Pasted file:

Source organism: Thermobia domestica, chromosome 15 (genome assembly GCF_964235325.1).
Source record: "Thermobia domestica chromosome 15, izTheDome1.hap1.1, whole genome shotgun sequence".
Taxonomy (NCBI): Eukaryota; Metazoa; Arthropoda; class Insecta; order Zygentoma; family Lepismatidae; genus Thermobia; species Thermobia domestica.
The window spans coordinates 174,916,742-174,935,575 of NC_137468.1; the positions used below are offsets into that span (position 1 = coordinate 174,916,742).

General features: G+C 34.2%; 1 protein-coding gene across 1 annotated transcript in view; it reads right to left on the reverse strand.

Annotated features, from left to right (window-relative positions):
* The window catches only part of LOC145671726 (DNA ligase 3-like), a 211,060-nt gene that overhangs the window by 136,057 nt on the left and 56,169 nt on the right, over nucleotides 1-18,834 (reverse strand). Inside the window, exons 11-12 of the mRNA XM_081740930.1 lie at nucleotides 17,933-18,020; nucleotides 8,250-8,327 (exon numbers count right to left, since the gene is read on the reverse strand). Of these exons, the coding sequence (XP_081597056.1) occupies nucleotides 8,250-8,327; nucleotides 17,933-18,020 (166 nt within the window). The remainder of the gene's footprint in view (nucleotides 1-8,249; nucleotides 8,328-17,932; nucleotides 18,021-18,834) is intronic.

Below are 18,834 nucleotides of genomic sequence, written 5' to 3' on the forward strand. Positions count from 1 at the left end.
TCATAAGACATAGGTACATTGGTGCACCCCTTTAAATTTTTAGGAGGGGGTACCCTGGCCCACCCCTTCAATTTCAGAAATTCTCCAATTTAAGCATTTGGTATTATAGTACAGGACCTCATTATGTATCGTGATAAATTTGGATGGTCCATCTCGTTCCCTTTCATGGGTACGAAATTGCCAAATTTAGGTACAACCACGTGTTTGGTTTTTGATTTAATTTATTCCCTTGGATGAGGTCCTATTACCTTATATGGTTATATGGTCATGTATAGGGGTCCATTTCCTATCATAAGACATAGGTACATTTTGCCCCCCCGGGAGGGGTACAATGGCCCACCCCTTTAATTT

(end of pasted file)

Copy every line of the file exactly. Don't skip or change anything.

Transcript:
Source organism: Thermobia domestica, chromosome 15 (genome assembly GCF_964235325.1).
Source record: "Thermobia domestica chromosome 15, izTheDome1.hap1.1, whole genome shotgun sequence".
Taxonomy (NCBI): Eukaryota; Metazoa; Arthropoda; class Insecta; order Zygentoma; family Lepismatidae; genus Thermobia; species Thermobia domestica.
The window spans coordinates 174,916,742-174,935,575 of NC_137468.1; the positions used below are offsets into that span (position 1 = coordinate 174,916,742).

General features: G+C 34.2%; 1 protein-coding gene across 1 annotated transcript in view; it reads right to left on the reverse strand.

Annotated features, from left to right (window-relative positions):
* The window catches only part of LOC145671726 (DNA ligase 3-like), a 211,060-nt gene that overhangs the window by 136,057 nt on the left and 56,169 nt on the right, over nucleotides 1-18,834 (reverse strand). Inside the window, exons 11-12 of the mRNA XM_081740930.1 lie at nucleotides 17,933-18,020; nucleotides 8,250-8,327 (exon numbers count right to left, since the gene is read on the reverse strand). Of these exons, the coding sequence (XP_081597056.1) occupies nucleotides 8,250-8,327; nucleotides 17,933-18,020 (166 nt within the window). The remainder of the gene's footprint in view (nucleotides 1-8,249; nucleotides 8,328-17,932; nucleotides 18,021-18,834) is intronic.

Below are 18,834 nucleotides of genomic sequence, written 5' to 3' on the forward strand. Positions count from 1 at the left end.
TCATAAGACATAGGTACATTGGTGCACCCCTTTAAATTTTTAGGAGGGGGTACCCTGGCCCACCCCTTCAATTTCAGAAATTCTCCAATTTAAGCATTTGGTATTATAGTACAGGACCTCATTATGTATCGTGATAAATTTGGATGGTCCATCTCGTTCCCTTTCATGGGTACGAAATTGCCAAATTTAGGTACAACCACGTGTTTGGTTTTTGATTTAATTTATTCCCTTGGATGAGGTCCTATTACCTTATATGGTTATATGGTCATGTATAGGGGTCCATTTCCTATCATAAGACATAGGTACATTTTGCCCCCCCGGGAGGGGTACAATGGCCCACCCCTTTAATTT